“We connect all the dots across the value chain, especially for artistically or politically challenging films”
– The two partners in business and in life discuss their acquisition of the German sales outfit last year
Cineuropa spoke to Benjamin Cölle and Daniela Cölle, owners of the German sales outfit Pluto Film. We touched on several topics, including the company’s editorial policy, the current climate for arthouse distribution and how the role of the European sales agent is evolving.
Cineuropa: Could you touch on Pluto Film’s editorial policy?
Daniela Cölle: Pluto Film was launched at the Berlinale in 2015. It was established to showcase arthouse and crossover films from young, emerging talents – and in particular, their first and second features. I’ve been working for the company since 2016, and after Benjamin and I acquired Pluto Film from its previous owners in January 2022, the team of old and new colleagues have been under our leadership. The company handles six to eight films per year. It’s a small line-up, but after the pandemic, we decided to work on even fewer titles, so we could elaborate a detailed, successful strategy for each one of them.
Benjamin Cölle: When we took it over, the company was established within the arthouse and festival scene already. So it was important for us to keep that type of editorial policy, but also to expand it and make it more diverse. We are passionate about global cinema that’s able to resonate with the audience, thus we’re looking for strong cinematic voices from all over the world. Also, we became more open to genre titles and children’s films.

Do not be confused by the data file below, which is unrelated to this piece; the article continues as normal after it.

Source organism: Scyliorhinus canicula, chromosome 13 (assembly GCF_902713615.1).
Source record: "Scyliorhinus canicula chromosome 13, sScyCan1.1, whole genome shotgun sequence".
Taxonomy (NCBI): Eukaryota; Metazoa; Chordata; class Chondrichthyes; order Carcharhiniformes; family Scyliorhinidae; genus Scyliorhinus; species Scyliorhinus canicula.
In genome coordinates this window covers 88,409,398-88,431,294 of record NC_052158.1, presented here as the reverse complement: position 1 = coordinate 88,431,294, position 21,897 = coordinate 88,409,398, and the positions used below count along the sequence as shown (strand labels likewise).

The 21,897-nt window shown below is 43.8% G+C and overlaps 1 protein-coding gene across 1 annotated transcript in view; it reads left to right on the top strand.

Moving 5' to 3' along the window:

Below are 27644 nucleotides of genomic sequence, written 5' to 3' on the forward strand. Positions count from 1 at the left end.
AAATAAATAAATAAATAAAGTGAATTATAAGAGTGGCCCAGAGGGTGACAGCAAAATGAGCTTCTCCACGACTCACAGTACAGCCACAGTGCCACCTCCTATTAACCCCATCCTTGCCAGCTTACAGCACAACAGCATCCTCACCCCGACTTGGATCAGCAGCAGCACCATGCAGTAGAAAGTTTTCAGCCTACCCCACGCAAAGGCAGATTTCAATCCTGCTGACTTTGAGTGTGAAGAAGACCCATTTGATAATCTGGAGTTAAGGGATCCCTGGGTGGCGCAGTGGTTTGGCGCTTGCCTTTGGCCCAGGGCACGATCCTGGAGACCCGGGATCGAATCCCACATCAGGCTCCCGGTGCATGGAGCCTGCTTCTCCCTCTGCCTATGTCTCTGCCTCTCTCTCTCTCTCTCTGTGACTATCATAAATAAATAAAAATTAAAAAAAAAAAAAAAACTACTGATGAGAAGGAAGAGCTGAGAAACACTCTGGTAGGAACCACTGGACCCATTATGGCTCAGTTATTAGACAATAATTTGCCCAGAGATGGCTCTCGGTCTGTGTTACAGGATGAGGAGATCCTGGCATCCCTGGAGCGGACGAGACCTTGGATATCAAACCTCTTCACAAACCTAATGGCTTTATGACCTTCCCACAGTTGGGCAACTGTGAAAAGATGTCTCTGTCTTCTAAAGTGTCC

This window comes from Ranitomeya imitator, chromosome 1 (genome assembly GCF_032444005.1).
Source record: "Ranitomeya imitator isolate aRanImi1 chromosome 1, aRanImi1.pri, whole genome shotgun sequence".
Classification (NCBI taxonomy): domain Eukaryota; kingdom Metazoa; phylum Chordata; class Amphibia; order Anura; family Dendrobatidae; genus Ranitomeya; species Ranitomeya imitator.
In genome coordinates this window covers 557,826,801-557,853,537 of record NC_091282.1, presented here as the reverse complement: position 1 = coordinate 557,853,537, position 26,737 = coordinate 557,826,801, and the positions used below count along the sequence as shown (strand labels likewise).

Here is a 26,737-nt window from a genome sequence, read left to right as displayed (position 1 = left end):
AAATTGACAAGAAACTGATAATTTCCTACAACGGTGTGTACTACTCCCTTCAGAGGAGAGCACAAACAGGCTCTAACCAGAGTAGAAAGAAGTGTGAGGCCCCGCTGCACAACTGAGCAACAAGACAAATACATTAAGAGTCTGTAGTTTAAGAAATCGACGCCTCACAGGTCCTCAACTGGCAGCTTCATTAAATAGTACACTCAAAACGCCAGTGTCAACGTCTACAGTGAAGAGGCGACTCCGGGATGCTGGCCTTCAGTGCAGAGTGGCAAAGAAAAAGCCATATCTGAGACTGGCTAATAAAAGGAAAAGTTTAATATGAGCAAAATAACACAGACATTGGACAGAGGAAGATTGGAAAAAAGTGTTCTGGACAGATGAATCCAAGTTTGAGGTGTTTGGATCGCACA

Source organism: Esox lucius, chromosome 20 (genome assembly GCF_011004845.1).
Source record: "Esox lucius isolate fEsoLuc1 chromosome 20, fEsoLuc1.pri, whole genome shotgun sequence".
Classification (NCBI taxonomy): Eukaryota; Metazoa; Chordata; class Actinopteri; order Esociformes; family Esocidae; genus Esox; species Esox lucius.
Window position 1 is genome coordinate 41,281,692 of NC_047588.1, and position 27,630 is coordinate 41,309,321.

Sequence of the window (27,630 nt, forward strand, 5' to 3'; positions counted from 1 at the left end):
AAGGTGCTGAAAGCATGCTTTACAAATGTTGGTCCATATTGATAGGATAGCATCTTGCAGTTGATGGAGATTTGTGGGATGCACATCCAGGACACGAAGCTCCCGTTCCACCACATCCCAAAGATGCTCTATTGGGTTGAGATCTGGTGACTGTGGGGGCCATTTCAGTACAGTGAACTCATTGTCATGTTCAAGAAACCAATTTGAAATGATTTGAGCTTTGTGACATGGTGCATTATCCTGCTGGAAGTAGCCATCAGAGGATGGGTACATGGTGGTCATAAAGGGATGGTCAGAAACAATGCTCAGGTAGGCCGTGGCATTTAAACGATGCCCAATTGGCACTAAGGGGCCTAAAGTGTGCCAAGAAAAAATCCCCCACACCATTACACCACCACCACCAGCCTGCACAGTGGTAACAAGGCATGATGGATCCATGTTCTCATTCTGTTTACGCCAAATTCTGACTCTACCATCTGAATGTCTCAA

Do you happen to invest directly in projects as a co-producer?
BC: We’re starting to do that because I have a background in production, but it’s still something quite new for us. But as we step on board some projects very early, it totally makes sense for us to work on our original productions or serve as a minority co-producer.
Luckily, we’re out of the pandemic. How did the health crisis change your business?
DC: The paradox we’re facing is that things are moving faster and slower at the same time. While films are getting old much faster than before, buyers are very slow with their decisions and very careful with investments. This is because we have too many films on the market, and only a few get the recognition they deserve. In our experience, good relationships with producers and filmmakers are key, so we can develop tailor-made strategies that can make each film stand out. So there’s much more willingness to experiment, and that’s good news. We’re living in quite exciting times.
BC: It was certainly a bold move to acquire a company that is heavily dependent on the successful theatrical distribution of its titles, during the pandemic. As Daniela mentioned, we’re facing a situation, especially on the European market, where there are simply too many films that are aiming for festival and theatrical releases, and it’s disheartening to see that many of these fail to reach their intended audiences. Certainly, we’re not the only ones in the industry who are calling for a paradigm shift within the European funding landscape, to reallocate resources from excessive production to the successful distribution of movies. We feel it’s crucial to embrace the notion that quality, not quantity, must define our industry. While it’s impressive to witness a huge number of films being produced every year, this abundance often results in a dilution of artistic vision and hampers the chances of films reaching their target audiences.